Copyright © 2020 by Allen Kopp

City Street ~ Father and Daughter

Rhonda Fleming (1923-2020)

1910 ~ By the Beautiful Sea in New Jersey

1864 ~ Federal Calvary in Virginia

Brideshead Revisited ~ A Capsule Book Review

Brideshead Revisited ~ A Capsule Book Review by Allen Kopp

Evelyn Waugh (1903-1966) was one of the most celebrated English novelists of the twentieth century. His (yes, he was a man) 1945 novel, Brideshead Revisited, is number 80 on the Modern Library’s list of the hundred greatest books in English of the twentieth century.

The novel is narrated in the first-person voice of the fictional Captain Charles Ryder. (The subtitle is The Sacred and Profane Memories of Captain Charles Ryder.) The action extends over a period of about twenty years, from the early 1920s to the early 1940s. As a college student at Oxford in the 1920s, Charles meets fellow student Lord Sebastian Flyte. The two of them become inseparable friends and Charles’s life is changed forever. (It’s always convenient to have a wealthy friend when you yourself come from a family of modest means.)

Charles eventually goes to Sebastian’s home with him, a palatial mansion called Brideshead Castle, and meets his aristocratic family: two sisters, Julia and Cordelia, and an odd older brother named Brideshead, whom they call “Bridey” for short. Charles sees at once that Sebastian and his sister Julia are very much alike, to the point that she almost seems a “female Sebastian.” (This sets up an interesting dynamic with the three of them, especially later in the book when Charles believes he is in love with Julia.)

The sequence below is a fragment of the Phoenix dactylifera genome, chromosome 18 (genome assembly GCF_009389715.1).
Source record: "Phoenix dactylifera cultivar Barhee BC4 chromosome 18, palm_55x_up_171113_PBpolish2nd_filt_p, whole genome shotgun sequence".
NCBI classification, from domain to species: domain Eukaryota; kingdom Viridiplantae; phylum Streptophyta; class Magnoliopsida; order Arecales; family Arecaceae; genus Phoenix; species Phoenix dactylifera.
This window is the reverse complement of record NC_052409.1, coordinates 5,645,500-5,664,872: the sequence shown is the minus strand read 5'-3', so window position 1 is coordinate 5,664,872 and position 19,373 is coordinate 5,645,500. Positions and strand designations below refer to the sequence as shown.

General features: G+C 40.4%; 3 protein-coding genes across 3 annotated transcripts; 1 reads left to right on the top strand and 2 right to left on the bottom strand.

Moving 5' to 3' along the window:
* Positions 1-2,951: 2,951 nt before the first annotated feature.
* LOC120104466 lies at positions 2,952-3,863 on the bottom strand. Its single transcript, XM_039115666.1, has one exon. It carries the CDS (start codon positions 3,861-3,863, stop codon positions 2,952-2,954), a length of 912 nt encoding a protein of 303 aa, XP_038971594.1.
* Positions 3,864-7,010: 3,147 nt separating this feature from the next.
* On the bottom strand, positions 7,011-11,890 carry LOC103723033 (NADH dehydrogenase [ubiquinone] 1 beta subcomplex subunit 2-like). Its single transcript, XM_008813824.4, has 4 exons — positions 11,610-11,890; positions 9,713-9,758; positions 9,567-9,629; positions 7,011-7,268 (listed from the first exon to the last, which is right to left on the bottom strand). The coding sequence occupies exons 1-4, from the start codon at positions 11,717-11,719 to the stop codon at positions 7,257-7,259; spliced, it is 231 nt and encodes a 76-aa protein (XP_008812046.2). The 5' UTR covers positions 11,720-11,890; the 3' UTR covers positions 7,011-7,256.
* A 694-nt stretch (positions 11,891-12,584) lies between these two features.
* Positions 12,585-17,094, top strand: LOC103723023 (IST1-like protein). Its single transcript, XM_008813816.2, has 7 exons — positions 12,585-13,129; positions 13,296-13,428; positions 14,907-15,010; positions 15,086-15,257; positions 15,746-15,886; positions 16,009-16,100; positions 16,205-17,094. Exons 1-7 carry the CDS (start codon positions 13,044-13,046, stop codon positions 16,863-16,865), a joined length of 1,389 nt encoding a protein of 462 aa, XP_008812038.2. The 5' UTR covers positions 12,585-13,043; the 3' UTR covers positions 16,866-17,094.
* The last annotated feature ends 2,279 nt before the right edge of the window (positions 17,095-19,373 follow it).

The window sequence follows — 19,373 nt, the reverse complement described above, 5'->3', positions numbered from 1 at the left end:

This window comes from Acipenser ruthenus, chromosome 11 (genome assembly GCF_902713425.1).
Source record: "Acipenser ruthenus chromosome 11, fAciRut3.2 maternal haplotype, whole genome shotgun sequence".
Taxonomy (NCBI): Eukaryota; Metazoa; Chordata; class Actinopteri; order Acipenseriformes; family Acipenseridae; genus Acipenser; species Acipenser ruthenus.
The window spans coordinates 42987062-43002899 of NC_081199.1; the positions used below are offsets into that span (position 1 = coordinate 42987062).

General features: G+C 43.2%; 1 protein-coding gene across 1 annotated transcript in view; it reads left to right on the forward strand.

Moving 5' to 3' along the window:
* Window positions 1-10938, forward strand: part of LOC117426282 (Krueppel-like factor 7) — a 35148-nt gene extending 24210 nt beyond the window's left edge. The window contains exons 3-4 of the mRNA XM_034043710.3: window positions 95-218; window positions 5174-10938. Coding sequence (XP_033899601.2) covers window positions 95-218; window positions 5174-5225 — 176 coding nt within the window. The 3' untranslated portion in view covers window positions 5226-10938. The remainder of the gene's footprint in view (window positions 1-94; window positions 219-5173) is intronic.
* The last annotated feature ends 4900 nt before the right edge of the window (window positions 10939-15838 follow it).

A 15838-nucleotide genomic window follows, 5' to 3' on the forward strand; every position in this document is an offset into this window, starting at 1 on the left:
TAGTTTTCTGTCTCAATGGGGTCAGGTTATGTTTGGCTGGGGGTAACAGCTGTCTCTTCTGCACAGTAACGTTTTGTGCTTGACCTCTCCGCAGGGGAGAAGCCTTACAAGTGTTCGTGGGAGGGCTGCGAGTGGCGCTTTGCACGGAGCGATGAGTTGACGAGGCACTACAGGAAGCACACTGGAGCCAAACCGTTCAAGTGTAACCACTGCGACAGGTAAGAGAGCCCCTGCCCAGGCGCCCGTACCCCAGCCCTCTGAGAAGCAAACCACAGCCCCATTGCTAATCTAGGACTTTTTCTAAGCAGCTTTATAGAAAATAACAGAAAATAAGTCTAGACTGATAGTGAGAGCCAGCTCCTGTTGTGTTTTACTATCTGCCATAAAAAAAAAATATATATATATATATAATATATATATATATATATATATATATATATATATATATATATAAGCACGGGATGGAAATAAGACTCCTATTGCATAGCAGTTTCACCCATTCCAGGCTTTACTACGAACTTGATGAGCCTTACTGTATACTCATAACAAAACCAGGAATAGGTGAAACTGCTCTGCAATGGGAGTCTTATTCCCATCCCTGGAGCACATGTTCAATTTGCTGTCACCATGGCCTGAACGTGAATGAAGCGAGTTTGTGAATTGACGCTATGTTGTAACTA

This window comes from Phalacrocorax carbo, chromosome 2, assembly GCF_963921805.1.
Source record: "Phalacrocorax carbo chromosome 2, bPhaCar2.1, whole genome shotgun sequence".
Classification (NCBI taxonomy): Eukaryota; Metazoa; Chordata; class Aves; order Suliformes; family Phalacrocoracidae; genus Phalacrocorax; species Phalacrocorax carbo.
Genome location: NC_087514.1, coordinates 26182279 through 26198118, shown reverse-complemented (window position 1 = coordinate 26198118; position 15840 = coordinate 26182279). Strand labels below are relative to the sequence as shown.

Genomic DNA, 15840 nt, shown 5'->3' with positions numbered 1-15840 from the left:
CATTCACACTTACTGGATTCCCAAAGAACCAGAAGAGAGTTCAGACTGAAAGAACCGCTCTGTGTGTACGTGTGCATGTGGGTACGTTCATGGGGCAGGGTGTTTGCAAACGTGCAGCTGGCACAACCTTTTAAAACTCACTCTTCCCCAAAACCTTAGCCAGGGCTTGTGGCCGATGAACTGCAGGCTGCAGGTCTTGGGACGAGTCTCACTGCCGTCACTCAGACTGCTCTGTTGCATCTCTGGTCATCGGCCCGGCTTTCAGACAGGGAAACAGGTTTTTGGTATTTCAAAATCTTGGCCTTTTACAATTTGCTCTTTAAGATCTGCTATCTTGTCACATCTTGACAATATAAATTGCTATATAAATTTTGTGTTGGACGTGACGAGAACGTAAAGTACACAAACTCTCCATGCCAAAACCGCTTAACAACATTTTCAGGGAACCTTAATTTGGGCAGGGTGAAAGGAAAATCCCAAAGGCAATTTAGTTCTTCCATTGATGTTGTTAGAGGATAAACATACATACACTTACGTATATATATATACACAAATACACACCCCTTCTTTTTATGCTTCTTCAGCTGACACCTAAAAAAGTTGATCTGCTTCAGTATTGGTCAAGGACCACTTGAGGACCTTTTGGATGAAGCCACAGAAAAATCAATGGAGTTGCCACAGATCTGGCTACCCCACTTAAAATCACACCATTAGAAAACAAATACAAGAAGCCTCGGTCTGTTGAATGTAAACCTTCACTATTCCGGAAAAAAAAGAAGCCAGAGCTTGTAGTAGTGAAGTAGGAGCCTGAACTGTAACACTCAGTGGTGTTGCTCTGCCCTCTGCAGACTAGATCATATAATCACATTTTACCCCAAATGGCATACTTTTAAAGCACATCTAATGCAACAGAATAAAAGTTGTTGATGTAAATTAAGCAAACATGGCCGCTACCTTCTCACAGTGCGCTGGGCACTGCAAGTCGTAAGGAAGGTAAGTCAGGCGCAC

Sebastian’s mother, Lady Marchmain, lives at Brideshead Castle, but his father, Lord Marchmain, lives elsewhere with a mistress named Cara. Everybody knows that Lord Marchmain despises his wife, but there will be no divorce because they are Catholic. (The question of religion, being a devout Catholic versus being a non-believer, becomes a prominent theme throughout the novel.)

Sebastian’s family, in effect, becomes Charles’s family. Sebastian becomes more and more estranged from his family and descends into alcoholism, while his family members, especially his two sisters and his mother, come to rely on Charles and confide in him. They all do everything they can to curb Sebastian’s drinking, but he is a dedicated alcoholic and nothing they can do will help. He goes to Morocco or some such exotic locale and lives the life of a bum with a male German friend who has a “wound that won’t heal.”

Charles, meanwhile, drifts away from the Flyte family. He marries a woman he doesn’t much like—she cheats on him, he cheats on her—they have two children, and he becomes an architectural painter. He spends several years in South America, painting and documenting the architectural splendors there, and when he comes back, it’s ten years later and he is he is now twenty-nine years old. He has a reunion with the Flyte family and, because he has an unhappy marriage, believes he wants to marry Julia, Sebastian’s sister, whereas before he didn’t like her very much. The insurmountable obstacle to their happiness is religion: Julia is a devout Catholic and Charles a non-believer. They decide they won’t marry after all.

So, ten years farther along, Charles is thirty-nine years old, alone (no wife), lonely, disillusioned and unhappy. It’s the early 1940s, and World War II is raging. As a captain in the British army, he once again finds himself back at Brideshead Castle. The army has requisitioned it as a base of operations for fighting the Germans. When he sees Brideshead Castle again, in altogether different circumstances from when he was a younger man, the happy and bitter memories of the past come flooding back to him.

Copyright © 2020 by Allen Kopp